School of Electronic Engineering and Computer Science

Mr Francesco Soave

Francesco

Email: f.soave@qmul.ac.uk
Room Number: Peter Landin, CS 419

Teaching

Graphical User Interfaces (Undergraduate)

Computers are tools that people interact with and through for work and pleasure. Nowadays computers are ubiquitous and are fundamental to all sorts of devices such as washing machines, cars, mobile phones, airplanes, televisions, and musical instruments. However, it is still very difficult to design user interfaces which are simple, intuitive, and easy to use; you only have to look at the number of help books (eg the proliferation of books with titles such as 'the idiots guide to') to realise that designers often simply fail to make interfaces usable. This module introduces you to basic concepts of psychology and communication, which inform the way in which interfaces should be designed. The centre of the module is the hands-on coursework undertaken in small teams where you will design, prototype, and evaluate interactive user interfaces for a specific set of user requirements. The module comprises lectures, problem classes, and lab sessions.

Procedural Programming (Undergraduate)

This is an introductory module in computer programming using Java. You will learn the basic concepts of programming and learn to write and reason about simple programs. The main topics covered are: storing and manipulating data, control structures, methods and recursion, and algorithms for searching and sorting data. Classes include weekly lectures and lab sessions. You will be assessed by coursework throughout the term and by an end-of-term exam. Both will require you to demonstrate that you can write programs and understand theory.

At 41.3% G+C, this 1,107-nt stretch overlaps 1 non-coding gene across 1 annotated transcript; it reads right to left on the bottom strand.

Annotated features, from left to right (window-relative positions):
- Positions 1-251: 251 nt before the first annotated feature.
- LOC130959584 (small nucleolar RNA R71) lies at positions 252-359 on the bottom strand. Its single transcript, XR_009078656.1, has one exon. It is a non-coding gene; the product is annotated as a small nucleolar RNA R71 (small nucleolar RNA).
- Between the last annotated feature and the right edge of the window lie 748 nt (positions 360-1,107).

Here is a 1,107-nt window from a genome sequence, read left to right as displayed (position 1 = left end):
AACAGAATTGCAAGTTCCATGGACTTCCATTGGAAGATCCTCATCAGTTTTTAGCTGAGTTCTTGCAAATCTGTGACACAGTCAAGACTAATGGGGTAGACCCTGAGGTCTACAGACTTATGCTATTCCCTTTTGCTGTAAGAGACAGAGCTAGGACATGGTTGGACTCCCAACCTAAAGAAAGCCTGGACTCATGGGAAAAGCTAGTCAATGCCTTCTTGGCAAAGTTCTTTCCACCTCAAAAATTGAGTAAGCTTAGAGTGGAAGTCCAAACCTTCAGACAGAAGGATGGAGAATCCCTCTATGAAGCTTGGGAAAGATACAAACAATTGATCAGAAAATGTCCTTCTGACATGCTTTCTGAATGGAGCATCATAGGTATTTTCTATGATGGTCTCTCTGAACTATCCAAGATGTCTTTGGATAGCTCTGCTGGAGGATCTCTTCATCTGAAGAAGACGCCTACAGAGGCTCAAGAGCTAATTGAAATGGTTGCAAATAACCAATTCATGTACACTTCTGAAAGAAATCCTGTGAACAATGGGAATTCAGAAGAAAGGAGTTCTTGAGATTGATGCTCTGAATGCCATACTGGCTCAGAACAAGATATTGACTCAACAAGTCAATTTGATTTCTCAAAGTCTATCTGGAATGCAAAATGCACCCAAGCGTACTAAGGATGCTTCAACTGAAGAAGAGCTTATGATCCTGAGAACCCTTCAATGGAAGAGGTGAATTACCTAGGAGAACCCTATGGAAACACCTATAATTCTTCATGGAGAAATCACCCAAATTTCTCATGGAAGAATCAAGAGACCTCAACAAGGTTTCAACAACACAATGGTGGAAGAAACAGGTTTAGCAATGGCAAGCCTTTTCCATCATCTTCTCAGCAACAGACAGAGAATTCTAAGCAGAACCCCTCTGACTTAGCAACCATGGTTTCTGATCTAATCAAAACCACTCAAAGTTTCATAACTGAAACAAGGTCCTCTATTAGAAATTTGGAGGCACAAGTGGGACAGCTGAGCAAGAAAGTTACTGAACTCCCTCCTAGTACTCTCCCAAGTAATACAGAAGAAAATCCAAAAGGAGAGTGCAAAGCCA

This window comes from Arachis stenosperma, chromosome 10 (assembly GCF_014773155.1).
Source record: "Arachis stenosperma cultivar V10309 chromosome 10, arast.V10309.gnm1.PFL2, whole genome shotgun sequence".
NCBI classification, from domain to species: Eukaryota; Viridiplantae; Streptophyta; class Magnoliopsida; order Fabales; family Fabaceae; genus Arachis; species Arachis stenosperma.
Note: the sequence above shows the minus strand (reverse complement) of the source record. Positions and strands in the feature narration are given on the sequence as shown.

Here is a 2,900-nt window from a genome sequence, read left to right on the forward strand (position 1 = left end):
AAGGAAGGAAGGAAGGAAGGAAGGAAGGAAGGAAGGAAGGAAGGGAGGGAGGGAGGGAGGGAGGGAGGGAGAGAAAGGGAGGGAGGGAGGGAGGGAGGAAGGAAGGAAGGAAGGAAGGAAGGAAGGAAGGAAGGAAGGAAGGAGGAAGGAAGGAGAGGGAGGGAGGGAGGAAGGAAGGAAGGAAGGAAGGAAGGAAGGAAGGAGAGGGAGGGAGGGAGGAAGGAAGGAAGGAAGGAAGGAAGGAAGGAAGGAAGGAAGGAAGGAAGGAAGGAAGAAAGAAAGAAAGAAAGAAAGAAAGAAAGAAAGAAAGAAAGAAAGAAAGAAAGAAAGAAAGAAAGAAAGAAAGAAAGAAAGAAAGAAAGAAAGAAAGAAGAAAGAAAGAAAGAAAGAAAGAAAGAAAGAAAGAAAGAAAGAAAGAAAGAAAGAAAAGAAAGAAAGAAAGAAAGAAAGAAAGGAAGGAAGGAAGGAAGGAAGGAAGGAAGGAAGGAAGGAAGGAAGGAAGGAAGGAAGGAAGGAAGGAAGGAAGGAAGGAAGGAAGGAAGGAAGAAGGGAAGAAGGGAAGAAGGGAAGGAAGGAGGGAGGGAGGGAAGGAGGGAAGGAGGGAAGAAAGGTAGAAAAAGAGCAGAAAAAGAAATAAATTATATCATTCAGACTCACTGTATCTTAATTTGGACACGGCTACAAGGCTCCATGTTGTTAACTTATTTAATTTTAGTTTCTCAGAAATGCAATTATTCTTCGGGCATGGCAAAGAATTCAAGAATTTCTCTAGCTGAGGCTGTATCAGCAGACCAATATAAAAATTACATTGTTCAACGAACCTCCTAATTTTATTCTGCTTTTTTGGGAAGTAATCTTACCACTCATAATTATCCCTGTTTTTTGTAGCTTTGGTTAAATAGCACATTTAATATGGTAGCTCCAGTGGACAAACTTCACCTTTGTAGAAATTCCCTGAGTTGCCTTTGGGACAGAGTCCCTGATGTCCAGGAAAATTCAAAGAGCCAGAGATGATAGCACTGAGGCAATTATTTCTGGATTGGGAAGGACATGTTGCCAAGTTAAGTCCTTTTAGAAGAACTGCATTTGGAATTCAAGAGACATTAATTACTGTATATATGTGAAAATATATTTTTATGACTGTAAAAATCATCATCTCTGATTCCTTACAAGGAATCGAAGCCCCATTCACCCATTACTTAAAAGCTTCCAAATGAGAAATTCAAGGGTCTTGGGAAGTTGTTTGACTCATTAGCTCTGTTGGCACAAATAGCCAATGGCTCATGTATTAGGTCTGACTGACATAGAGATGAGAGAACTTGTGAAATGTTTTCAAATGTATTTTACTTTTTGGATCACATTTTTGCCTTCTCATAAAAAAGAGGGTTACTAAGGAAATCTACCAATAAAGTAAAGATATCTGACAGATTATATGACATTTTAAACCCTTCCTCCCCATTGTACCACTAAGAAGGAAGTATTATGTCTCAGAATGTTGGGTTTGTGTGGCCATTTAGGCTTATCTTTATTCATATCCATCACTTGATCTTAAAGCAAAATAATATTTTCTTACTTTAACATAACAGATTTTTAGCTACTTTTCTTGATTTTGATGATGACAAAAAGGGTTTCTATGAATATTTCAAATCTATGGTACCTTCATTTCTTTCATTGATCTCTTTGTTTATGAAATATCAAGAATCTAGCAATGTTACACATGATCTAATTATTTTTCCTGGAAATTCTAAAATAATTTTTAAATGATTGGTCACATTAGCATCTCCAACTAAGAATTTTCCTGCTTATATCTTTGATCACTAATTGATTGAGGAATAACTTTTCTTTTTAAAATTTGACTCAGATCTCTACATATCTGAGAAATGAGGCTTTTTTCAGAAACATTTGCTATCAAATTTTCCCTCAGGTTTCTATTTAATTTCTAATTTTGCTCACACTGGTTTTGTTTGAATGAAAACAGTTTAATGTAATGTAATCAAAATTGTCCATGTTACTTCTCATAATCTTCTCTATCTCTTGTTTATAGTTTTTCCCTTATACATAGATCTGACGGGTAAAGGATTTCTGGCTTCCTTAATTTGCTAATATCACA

Web Programming (Undergraduate)

Many computer systems are now accessed through a web interface. This module provides an in-depth and practical study of techniques for programming the web. Students will become proficient in a modern web development framework using PHP for sever programming and Javascript for client programming. The strengths and weaknesses of the framework are evaluated considering issues including authentication, security, session management, cross languages (PHP, SQL, Javascript) consistency and abstraction of the server-client interface. Different architecture styles are compared, including REST and AJAX and the use of JSON. Techniques for testing and for engineering web systems that behave robustly under high load are also covered.

Research